Then, three months after Blue Cross sent the check that Deines then sent on to Angel MedFlight, the insurer demanded Deines pay back the $72,000.
“The initial thought was ‘I can’t believe this is happening,’” said Deines.
Medical necessity criteria are set by insurers, with North Carolina Blue Cross covering air ambulances in “exceptional circumstances,” such as when needed treatment isn’t available locally.
When Deines, who was still unemployed and undergoing treatment, couldn’t pay, the debt was sent to collections.
In late June, Deines’ representatives at Angel MedFlight took the next step allowed under the Affordable Care Act, appealing the insurer’s internal determination that the flight wasn’t medically necessary to an independent third party through the state.
On July 29, the evaluator ruled in favor of Blue Cross.
Normally, such a flight would be appropriate because the patient was “medically unfit to travel via commercial airflight,” the review noted. But, it went on to say, there was actually no need to travel, as the University of Colorado Hospital — a member of the National Comprehensive Cancer Network — could have managed Deines’ treatment.
His health plan “clearly stipulates their indications for medical flight coverage and, unfortunately, this case does not meet that criteria,” the review concluded.
Resolution: The bill disappeared only after the press got involved. Shortly after a KHN reporter contacted the communications representatives for both the insurer and Angel MedFlight, Deines heard from both of them.
The $72,000 payment was made in error, said Blue Cross spokesperson Jami Sowers.
“We apologize for putting the member in the middle of this complicated situation,” she said in an email that also noted “the air ambulance company billed more than $70,000 just for ground transportation to and from the airport — more than 30 times the average cost of medical ground transport.”
Such a situation would “typically” be flagged by internal systems but for some reason was not, Sowers said.
“I have never heard of a ground transport that costs that much. That’s shocking,” said Erin Fuse Brown, director of the Center for Law, Health & Society at Georgia State University College of Law, who studies patient billing and air ambulance costs.
Still, there’s good news for Deines: Both the insurer and the air ambulance company told KHN he will not be held responsible for any of the charges. (None of the charges stemmed from his first air ambulance flight from Casper to Denver, which was covered by the insurer.)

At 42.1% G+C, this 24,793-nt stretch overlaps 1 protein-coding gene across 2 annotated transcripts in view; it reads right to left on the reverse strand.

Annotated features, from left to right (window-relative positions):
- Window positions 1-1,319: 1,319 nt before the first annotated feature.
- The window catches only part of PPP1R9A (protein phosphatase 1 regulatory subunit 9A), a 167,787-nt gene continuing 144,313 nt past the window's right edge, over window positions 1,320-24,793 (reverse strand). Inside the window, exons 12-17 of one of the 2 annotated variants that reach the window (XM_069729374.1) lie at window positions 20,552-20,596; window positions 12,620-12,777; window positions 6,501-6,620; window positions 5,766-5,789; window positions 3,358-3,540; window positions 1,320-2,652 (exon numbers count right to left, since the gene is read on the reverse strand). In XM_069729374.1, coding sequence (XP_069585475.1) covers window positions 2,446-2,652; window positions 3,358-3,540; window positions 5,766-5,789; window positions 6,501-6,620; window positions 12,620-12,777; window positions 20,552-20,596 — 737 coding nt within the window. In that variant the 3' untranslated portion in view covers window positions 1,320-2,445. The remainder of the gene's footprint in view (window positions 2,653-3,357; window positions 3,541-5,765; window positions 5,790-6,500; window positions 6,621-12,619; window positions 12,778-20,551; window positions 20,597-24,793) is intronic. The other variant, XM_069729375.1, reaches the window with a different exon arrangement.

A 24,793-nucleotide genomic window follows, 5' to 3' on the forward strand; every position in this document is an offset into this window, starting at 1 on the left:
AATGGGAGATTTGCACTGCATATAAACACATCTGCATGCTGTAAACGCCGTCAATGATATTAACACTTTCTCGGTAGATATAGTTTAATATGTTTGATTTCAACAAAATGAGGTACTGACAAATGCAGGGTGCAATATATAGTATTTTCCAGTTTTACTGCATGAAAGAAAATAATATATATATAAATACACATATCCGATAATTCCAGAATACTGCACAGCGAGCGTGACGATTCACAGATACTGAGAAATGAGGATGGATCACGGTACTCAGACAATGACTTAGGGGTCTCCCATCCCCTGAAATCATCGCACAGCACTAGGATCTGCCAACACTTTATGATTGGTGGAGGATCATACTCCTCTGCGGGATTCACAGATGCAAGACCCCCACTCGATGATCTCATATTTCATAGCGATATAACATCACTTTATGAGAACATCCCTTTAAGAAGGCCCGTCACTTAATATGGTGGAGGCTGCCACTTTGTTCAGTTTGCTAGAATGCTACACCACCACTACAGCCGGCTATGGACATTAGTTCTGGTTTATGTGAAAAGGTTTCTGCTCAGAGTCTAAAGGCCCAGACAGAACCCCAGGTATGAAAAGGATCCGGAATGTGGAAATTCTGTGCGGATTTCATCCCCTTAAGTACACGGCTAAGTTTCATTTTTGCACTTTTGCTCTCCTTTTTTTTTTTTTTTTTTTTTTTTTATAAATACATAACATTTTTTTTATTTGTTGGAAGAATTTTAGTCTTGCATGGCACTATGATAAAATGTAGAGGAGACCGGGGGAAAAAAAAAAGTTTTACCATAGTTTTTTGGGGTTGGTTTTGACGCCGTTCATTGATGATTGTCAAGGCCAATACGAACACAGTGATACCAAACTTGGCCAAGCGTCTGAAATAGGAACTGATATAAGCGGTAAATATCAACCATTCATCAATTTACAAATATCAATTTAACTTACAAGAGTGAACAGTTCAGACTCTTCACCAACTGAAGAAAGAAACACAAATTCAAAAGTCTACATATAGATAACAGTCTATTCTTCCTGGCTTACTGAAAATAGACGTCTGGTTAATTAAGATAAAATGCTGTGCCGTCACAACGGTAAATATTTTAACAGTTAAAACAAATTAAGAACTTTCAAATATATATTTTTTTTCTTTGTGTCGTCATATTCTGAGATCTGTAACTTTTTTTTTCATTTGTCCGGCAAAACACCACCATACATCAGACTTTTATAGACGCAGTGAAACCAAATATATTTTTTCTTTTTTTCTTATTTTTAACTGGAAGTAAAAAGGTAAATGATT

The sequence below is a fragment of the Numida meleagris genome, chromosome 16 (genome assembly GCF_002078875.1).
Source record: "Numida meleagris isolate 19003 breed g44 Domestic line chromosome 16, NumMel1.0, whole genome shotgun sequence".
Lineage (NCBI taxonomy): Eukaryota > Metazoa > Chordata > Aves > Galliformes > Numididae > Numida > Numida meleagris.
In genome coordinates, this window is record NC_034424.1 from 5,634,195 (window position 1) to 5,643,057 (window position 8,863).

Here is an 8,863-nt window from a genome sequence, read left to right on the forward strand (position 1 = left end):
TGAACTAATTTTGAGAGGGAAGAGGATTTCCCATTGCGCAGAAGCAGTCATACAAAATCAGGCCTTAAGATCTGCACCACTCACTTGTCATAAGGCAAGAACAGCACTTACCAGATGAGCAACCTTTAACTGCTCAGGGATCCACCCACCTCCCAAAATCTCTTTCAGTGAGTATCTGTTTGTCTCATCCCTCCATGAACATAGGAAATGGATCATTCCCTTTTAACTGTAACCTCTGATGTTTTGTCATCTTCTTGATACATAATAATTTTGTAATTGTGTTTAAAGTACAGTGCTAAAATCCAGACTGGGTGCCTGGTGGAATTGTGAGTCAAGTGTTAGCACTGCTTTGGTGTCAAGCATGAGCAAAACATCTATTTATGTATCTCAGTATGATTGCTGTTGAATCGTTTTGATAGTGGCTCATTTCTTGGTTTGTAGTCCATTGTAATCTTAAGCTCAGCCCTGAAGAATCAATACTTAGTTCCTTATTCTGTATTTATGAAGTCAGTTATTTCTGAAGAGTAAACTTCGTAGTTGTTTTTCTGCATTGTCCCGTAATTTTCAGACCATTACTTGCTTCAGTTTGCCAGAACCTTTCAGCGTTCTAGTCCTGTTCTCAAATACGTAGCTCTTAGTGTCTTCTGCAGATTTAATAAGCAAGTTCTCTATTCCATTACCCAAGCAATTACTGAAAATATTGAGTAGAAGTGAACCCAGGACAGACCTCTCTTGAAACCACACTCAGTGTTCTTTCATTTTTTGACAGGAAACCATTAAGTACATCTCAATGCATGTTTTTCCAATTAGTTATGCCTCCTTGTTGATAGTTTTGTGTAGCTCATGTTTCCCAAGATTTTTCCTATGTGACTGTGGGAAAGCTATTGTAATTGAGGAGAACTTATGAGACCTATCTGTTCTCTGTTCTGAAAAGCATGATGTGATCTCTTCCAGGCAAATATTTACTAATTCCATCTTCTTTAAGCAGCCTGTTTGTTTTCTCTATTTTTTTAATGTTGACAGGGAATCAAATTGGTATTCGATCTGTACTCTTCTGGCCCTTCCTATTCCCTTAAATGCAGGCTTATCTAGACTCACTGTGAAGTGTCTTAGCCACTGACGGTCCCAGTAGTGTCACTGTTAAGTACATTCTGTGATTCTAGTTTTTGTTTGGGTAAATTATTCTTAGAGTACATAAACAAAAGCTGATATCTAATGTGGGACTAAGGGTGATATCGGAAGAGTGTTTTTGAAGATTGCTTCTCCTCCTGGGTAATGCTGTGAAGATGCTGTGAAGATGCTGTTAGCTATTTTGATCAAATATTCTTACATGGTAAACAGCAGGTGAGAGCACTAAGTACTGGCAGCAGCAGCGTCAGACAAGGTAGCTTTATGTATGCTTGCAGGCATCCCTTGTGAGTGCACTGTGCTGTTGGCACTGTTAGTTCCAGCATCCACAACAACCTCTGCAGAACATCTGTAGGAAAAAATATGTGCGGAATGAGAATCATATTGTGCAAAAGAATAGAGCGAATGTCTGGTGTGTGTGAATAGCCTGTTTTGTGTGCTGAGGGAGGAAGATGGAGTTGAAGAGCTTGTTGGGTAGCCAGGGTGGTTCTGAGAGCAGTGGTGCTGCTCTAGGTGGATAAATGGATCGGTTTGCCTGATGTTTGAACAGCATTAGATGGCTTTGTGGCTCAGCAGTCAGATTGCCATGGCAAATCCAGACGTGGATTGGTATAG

“Once North Carolina Blue engages in our formal inquiries about its refund request, the status of the funds will be resolved,” the ambulance spokesperson wrote in her email. “One thing is certain, Sean will not have to pay for North Carolina’s wavering coverage decision.”
In an email, Sowers said Blue Cross had “ceased all recoupment efforts” related to Sean’s case.
The Takeaway: If the flight had happened this year, the couple might have received more price information before they took the flight.
A law called the No Surprises Act took effect Jan. 1. Its main thrust is to protect insured patients from “balance bills” for the difference between what their insurance pays and what an out-of-network provider charges in emergencies.
It also covers nonemergency situations in which an insured patient is treated in an in-network facility by an out-of-network provider. In those cases, the patient would pay only what they would owe had the service been fully in-network.
Another part of the law, called a good faith estimate, might have provided Deines with more transparency into the costs.
That portion says medical providers, including air ambulances, must give upfront cost estimates in nonemergency situations to patients. Had the law been in effect, Deines might have learned before the flight that it could be billed at $489,000.
Insured patients in similar situations today should always check first with their insurer, if they are able, to see if an air transport would be covered, experts said.
Even if the law had been in effect, it likely would not have helped with the big hang-up in Deines’ case: the disagreement over “medical necessity.” Insurers still have leeway to define it.
For his part, Deines said he’s glad he took the flight to be closer to home and family, despite the later financial shock.
“I would not change it, because it provided support for myself and my wife, who needed to take care of me; she was keeping my sanity,” he said.
Stephanie O’Neill contributed the audio portrait with this story.